This glade should have been exotic and serene. The trees that surrounded the clearing had a purple hue that was reassuring rather than threatening. Their branches reached high enough so the sky appeared overrun by leaves during the day, sheltering Maldus’ albino skin from the scorching blue sun. On the ground, there were no gaps between the trees for him to escape.
At least they made this prison look comfortable, he thought. So long as he remained awake, nothing moved against him.
With the onset of night, came the brand of loneliness that was not liberating, but dread-inducing. In his isolation, Maldus had begun to see things that weren’t really there. The branches of the trees he loved to look at became snakes, their purple leaves turning into dark fangs of jaws that appeared to consume the moon at certain times in the lunar cycle.
Each morning, he woke to find parts of himself missing. Today marked his sixth arm, and fourth leg. “The problem with being immortal,” thought Maldus, “is that everything grows back.” Each day, his fingers grew back slowly and with extreme pain; each day he awoke to find that another had been taken from him. Mortals would not have to put up with this entrapment; their bodies changed where those of the Gods resisted any alterations. The pain was etched into his memory, each finger a tally mark in the jail cell of the only sane prisoner he had visited, when he was the God of Justice.
His life before the last ten days seemed more like someone else’s, than his own. He arrived in this place after he announced retirement. The God of Forests, Jorel, had warned him: “If you go, that which you held up for so long will fall away. Before long, the world shall crumble.” All eyes had then turned to him, waiting for a reply. When Maldus replied that he wanted to live amongst mortals, there was shocked silence.
He could not remember anything between that, and when he had awoken there, his body shattered as if from a long fall. He was jerked back to the present by dusk turning to night. He had lain very still, with his eyes closed trying not to go to sleep, to try and catch his tormentor. He opened his eyes.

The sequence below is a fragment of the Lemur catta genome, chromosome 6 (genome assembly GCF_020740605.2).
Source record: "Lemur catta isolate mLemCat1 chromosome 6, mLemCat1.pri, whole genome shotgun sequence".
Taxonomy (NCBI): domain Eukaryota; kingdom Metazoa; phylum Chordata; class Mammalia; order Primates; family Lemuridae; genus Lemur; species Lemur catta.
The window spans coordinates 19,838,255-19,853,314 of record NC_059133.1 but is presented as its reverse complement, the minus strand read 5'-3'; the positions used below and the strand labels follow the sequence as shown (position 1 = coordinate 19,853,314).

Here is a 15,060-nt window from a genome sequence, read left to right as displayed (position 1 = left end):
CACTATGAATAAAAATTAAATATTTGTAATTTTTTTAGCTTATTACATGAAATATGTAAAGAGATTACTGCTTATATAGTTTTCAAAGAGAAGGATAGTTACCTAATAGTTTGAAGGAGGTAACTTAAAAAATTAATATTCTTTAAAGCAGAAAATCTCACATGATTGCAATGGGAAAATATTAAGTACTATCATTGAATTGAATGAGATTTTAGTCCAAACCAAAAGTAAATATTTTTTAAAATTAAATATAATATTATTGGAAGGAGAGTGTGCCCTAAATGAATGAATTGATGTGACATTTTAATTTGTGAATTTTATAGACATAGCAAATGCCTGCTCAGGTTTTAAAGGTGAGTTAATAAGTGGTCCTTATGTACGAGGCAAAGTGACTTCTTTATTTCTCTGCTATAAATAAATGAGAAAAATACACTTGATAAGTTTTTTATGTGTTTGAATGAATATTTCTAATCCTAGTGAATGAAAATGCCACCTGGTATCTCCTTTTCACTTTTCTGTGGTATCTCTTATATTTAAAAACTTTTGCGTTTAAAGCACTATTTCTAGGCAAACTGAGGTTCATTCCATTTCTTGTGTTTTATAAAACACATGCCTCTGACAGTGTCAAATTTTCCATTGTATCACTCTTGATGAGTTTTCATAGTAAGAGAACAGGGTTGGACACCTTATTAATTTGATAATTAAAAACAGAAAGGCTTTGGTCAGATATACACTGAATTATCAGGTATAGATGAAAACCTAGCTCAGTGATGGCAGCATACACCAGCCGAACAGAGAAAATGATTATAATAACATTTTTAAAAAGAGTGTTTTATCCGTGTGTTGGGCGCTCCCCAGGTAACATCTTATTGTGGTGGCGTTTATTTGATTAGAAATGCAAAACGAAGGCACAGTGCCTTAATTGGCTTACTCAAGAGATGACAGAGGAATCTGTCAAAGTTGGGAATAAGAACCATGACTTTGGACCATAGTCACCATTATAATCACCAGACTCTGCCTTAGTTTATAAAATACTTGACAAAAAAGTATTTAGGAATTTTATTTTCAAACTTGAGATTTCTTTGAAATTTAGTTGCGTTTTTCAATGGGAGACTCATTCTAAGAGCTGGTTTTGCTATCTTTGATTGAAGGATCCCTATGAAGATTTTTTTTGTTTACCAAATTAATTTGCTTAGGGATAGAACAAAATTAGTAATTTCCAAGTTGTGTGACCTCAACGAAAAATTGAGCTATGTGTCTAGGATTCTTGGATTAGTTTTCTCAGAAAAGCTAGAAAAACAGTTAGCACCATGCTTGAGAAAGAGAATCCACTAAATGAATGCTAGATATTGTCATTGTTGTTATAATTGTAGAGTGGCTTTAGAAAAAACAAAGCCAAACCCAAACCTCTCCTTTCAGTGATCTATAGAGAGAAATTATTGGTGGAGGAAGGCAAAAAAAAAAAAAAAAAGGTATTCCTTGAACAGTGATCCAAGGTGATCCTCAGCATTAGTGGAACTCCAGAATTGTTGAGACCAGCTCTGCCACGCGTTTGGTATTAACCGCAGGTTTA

Nothing seemed different, until he looked at the moon. In its place, was an enormous skull with an elongated jaw. Its dark, eyeless sockets were staring at him and it was getting larger with every passing second, gradually filling the view of the night sky. Maldus noticed there was a gap between its eyes, a red glow emanated from them more vividly as it approached. He picked up a rock that lay nearby, waited until the monster was close enough, and threw it before jumping to the side.
Millions of bones that clattered into the middle of the glade, building a stack that seemed to reach high enough to be a precarious ladder to freedom. He dug through the grey mass, found the skull and yanked the enormous jewel he found there. Holding it, he felt renewed, as if part of himself had come back. He noticed that he was now glowing, and wearing clothes he would have worn in his previous life.
Maldus grinned – with this new power, he envisioned shaping the world as his own. As he glowed, he failed to see the branches snaking around his arms, poising to yank them from their sockets.